Lawyers for the DoJ claim the decision was made as a result of a lawsuit filed by FTX co-founders in the Bahamas to challenge the new charges, which may take time to resolve.
Sam Bankman-Fried, co-founder of FTX, will continue to face the eight charges originally filed against him by American prosecutors in his criminal case.
Prosecutors with the US Department of Justice (DoJ) notified district judge Lewis Kaplan in court files dated June 14 that they will try Bankman-Fried on the eight charges they have filed against him by December 2022.
Lawyers for the DoJ highlighted a motion filed by Bankman-Fried in the Bahamas, in which he claims that some of the 13 charges against him were not included in the original charges on which his extradition from the country was based. The public prosecutor stated that they are “ready to proceed with the trial according to the schedule set out in the initial indictments” because this is expected to be a protracted process.
“It now appears that the litigation surrounding the motion will take time and may not be completed until after the trial date.”
The Supreme Court of the Bahamas ruled on June 14 that Bankman-Fried must be given the opportunity to formally challenge the new charges before the state can sanction them.
Following the Bankman-Fried extradition, the DoJ uncovered four more counts in February related to fraud and fraud conspiracy charges, plus a further charge in March involving paying bribes to Chinese authorities.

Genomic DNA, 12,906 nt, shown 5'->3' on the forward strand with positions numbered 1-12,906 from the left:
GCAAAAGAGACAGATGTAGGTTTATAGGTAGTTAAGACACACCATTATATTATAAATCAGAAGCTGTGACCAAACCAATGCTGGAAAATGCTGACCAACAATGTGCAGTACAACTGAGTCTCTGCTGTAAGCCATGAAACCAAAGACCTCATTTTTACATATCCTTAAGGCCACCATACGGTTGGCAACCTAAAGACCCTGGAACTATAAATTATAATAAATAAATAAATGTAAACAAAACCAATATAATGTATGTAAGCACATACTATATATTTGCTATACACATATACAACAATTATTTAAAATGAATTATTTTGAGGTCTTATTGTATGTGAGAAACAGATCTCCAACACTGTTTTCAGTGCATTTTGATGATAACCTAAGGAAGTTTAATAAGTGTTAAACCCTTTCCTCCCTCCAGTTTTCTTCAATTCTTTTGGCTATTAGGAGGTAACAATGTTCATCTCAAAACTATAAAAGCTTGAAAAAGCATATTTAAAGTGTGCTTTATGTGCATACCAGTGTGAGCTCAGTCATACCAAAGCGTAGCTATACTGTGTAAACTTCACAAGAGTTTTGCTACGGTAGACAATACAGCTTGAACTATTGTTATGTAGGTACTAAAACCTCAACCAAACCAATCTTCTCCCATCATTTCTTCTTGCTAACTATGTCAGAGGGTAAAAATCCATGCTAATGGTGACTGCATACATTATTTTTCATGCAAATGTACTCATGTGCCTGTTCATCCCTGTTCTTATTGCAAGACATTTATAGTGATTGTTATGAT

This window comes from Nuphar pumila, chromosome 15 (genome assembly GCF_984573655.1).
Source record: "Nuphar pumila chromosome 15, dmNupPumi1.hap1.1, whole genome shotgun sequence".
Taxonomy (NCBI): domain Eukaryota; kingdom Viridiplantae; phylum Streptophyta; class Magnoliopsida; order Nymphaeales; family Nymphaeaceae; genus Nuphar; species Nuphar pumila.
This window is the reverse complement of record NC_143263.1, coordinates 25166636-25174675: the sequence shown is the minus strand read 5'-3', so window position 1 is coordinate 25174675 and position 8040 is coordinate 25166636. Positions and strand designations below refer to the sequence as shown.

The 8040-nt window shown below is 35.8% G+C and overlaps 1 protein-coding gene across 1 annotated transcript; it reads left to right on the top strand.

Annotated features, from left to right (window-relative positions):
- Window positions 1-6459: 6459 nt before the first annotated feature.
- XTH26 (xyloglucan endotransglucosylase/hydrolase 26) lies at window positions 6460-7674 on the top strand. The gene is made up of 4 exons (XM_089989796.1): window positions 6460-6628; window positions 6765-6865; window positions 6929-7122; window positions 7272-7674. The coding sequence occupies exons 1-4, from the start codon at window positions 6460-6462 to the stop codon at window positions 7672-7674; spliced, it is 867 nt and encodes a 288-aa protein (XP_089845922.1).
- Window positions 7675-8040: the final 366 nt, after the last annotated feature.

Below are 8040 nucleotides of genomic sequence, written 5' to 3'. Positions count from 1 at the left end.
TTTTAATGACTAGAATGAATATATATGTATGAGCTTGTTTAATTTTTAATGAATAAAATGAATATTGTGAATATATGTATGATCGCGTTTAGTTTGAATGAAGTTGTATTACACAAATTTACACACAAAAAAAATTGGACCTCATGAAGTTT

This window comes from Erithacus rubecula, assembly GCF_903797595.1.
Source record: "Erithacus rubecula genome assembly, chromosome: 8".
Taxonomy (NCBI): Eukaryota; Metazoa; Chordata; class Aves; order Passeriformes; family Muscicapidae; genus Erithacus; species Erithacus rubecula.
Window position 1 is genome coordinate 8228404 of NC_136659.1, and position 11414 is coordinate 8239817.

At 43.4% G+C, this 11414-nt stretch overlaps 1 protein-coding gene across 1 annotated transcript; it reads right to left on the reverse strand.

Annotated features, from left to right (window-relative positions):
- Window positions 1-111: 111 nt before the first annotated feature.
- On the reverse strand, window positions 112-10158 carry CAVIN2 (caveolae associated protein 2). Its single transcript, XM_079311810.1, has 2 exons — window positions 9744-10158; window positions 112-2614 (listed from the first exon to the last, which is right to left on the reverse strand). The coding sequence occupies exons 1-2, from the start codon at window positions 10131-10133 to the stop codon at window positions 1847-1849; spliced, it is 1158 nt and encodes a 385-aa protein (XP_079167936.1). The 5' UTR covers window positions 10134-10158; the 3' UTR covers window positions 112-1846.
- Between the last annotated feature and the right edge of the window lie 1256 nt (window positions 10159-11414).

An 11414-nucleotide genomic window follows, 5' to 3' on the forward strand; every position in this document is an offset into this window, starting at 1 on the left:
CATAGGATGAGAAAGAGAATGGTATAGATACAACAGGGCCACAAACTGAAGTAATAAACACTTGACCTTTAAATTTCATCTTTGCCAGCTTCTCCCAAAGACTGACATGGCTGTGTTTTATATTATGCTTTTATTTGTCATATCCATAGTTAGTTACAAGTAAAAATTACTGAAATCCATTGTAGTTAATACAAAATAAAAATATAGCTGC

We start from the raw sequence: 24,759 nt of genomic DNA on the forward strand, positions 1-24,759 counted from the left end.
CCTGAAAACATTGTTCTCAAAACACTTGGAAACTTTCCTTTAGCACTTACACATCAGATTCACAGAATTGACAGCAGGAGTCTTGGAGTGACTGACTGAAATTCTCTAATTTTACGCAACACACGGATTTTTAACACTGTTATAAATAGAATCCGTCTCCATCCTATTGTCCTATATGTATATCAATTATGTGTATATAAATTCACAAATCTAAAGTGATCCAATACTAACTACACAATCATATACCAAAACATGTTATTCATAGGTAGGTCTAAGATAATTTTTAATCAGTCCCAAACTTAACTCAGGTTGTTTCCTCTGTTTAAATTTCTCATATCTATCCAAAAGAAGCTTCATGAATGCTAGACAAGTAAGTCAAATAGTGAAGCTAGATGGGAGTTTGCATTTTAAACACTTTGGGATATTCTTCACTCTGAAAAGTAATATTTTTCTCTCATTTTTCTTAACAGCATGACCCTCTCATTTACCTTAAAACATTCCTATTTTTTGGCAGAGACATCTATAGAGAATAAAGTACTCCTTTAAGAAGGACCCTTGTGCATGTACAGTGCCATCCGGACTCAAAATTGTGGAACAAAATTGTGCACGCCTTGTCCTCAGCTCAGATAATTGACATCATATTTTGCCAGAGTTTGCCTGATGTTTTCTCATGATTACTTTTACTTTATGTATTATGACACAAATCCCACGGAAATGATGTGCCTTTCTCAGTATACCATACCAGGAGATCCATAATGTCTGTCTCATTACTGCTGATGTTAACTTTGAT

The founder and previous CEO of cryptocurrency exchange FTX was Bankman-Fried. Due to his handling of the failed exchange, he was initially billed in December 2022. The exchange ran into liquidity problems in November 2022, which immediately resulted in his bankruptcy.
More than $3 billion is considered FTX owed to creditors. The authorities claim that Bankman-Fried mixed up customer funds and provided false information to investors about FTX’s risk management procedures, resulting in losses for both investors and clients.
Gary Wang, co-founder of FTX, and Caroline Ellison, former CEO of sister firm Alameda Research, both pleaded guilty to fraud charges related to the exchange’s collapse. Bankman-Fried, however, insisted that mismanagement rather than fraud was to blame for the collapse.
The US postal authority said SBF would be tried on the initial eight criminal charges; for now first appearing on BTC Wires.